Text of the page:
SYDNEY -- Australia is working to develop India into a key market for its coal amid tensions with China and cooling demand among industrialized nations, sending a resources minister to the South Asian country to discuss mine investment plans.
"India is Australia's fourth-largest export market," Minister for Resources and Northern Australia Matt Canavan said prior to his visit that began Monday. "There is enormous potential for Australia to grow its resource exports to India, particularly thermal coal," he said.
Demand for power is surging in India amid economic expansion, and consumption of coal is expected to increase for the next two decades even as the world moves away from the fossil fuel.
Australia's coal exports reached 66.8 billion Australian dollars ($45.3 billion) in 2018, more than iron ore shipments of AU$63.2 billion and making coal the country's No. 1 export among all goods and services.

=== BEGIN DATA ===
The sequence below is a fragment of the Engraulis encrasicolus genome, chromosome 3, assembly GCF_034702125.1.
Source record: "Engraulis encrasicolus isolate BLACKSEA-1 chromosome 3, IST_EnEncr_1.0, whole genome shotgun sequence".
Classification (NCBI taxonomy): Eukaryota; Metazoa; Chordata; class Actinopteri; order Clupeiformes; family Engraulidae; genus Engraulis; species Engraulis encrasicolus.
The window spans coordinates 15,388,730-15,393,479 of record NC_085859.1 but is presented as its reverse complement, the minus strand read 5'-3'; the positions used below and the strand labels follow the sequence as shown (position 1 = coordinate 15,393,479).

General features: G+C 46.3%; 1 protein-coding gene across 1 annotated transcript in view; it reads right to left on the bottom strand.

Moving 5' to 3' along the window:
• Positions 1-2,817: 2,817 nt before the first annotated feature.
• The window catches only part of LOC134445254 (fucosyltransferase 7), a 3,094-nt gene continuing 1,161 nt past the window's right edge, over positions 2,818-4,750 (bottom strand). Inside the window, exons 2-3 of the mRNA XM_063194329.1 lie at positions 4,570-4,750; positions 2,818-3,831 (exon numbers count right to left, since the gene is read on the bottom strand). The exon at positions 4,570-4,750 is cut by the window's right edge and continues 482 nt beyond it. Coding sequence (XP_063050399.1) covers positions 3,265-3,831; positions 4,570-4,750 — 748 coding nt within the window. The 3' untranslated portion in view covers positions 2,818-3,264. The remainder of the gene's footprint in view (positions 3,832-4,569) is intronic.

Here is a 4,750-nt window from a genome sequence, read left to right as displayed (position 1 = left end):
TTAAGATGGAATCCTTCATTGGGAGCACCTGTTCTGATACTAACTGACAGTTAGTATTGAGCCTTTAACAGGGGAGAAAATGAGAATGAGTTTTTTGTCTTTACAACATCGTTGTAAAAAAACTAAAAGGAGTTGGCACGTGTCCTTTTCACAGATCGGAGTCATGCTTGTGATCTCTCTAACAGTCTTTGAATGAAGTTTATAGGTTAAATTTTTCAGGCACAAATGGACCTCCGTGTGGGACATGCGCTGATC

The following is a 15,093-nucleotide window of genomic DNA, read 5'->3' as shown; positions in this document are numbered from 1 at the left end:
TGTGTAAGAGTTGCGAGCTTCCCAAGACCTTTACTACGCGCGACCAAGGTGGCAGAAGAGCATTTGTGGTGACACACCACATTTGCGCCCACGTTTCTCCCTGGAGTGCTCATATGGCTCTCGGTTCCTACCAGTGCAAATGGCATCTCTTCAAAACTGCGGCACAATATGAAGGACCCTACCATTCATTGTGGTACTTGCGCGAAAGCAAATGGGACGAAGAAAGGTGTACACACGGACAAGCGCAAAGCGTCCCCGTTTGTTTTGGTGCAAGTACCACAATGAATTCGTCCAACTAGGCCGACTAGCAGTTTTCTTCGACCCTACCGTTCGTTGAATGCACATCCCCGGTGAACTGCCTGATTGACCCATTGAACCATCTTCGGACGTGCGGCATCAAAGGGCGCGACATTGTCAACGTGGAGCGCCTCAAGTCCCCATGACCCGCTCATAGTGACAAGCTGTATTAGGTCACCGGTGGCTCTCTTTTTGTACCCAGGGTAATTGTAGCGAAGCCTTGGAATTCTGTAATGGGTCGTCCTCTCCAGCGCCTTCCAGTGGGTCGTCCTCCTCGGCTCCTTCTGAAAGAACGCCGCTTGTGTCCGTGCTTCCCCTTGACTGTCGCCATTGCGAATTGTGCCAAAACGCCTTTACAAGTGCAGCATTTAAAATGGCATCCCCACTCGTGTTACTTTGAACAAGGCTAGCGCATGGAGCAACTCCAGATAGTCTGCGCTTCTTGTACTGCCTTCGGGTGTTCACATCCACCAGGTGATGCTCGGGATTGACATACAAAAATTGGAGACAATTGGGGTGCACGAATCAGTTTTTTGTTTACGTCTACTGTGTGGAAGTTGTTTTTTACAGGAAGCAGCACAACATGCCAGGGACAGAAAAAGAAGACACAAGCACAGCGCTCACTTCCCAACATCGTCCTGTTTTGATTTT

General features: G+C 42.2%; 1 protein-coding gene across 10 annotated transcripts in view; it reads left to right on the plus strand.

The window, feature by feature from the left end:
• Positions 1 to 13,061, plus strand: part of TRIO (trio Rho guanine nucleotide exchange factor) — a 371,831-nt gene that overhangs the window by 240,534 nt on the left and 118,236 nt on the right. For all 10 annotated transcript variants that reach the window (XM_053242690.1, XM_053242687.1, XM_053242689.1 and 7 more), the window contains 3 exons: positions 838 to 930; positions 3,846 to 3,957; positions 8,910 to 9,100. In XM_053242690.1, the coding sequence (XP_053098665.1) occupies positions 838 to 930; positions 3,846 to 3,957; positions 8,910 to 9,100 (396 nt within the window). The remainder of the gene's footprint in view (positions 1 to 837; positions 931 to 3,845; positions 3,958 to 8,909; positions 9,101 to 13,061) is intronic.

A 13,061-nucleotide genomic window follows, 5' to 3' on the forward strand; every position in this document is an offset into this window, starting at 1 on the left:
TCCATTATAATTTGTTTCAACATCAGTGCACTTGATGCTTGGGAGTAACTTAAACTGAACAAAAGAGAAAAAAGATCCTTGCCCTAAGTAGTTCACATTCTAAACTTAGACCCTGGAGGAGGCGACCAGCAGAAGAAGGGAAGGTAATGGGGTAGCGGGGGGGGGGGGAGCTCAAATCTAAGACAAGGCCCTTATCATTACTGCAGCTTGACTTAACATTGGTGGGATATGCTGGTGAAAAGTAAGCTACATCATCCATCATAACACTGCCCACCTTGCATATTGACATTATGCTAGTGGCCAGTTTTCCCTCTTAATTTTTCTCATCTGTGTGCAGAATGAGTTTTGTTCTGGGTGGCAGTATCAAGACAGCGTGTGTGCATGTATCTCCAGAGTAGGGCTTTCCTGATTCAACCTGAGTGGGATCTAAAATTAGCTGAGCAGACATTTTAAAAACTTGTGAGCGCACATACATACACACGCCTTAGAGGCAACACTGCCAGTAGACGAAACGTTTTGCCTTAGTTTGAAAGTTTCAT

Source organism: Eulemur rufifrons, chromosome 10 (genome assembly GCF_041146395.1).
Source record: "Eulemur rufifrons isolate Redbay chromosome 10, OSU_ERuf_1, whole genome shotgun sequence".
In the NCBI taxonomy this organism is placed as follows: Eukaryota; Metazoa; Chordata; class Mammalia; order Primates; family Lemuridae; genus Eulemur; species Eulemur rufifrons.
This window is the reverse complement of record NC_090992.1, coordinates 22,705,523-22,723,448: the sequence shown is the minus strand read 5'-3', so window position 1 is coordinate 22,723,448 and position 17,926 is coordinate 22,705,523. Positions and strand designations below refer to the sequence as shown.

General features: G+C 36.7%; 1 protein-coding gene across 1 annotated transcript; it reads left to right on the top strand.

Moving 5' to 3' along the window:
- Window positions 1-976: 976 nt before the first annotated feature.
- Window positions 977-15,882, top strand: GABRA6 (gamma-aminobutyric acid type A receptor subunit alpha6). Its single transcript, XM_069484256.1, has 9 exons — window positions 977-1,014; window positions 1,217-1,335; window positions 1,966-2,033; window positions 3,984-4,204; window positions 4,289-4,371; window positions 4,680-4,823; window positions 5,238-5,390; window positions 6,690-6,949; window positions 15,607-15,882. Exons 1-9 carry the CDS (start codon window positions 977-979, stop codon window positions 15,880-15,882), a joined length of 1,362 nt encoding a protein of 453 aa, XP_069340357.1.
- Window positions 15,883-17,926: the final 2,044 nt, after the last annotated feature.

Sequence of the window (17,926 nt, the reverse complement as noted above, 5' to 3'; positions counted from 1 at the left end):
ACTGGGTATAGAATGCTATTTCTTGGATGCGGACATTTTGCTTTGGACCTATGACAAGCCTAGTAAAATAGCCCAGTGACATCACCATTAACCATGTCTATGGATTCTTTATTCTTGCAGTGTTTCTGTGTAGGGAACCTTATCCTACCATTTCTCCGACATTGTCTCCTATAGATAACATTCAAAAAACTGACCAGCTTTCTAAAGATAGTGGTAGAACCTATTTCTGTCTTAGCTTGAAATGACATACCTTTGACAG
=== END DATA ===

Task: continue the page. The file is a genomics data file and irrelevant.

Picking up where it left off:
Coal shipments to India climbed about 20% last year to around AU$11 billion. But the majority was coking coal used in steelmaking. India was only the fifth-largest buyer of Australian thermal coal for electricity generation, behind Japan, China, South Korea and Taiwan, presenting great potential for growth.
Coal suppliers are facing a tough business environment as many countries shift toward renewable energy, particularly in Europe, and demand for thermal coal is unlikely to grow in industrialized nations.
Australia's shaky relations with China are also making India a crucial customer. It was reported in February that a Chinese port slapped a ban on Australian coal imports in an apparent retaliation by Beijing to Canberra's exclusion of Huawei Technologies equipment from its 5G network last year.
India's demand for thermal coal is projected to soar 96% between 2020 and 2040 to 910 millions of tons of oil equivalent, an outlook by BP shows. In 2017, Indian conglomerate Adani Group decided to invest in one of the world's largest coal mines -- in the Australian state of Queensland.
But Australia's coal industry is facing increasing backlash at home and abroad as concerns about global warming grow. In particular, Pacific islands at risk of rising sea levels are urging the continent country, with which they have a close relationship, to rethink its coal development plans.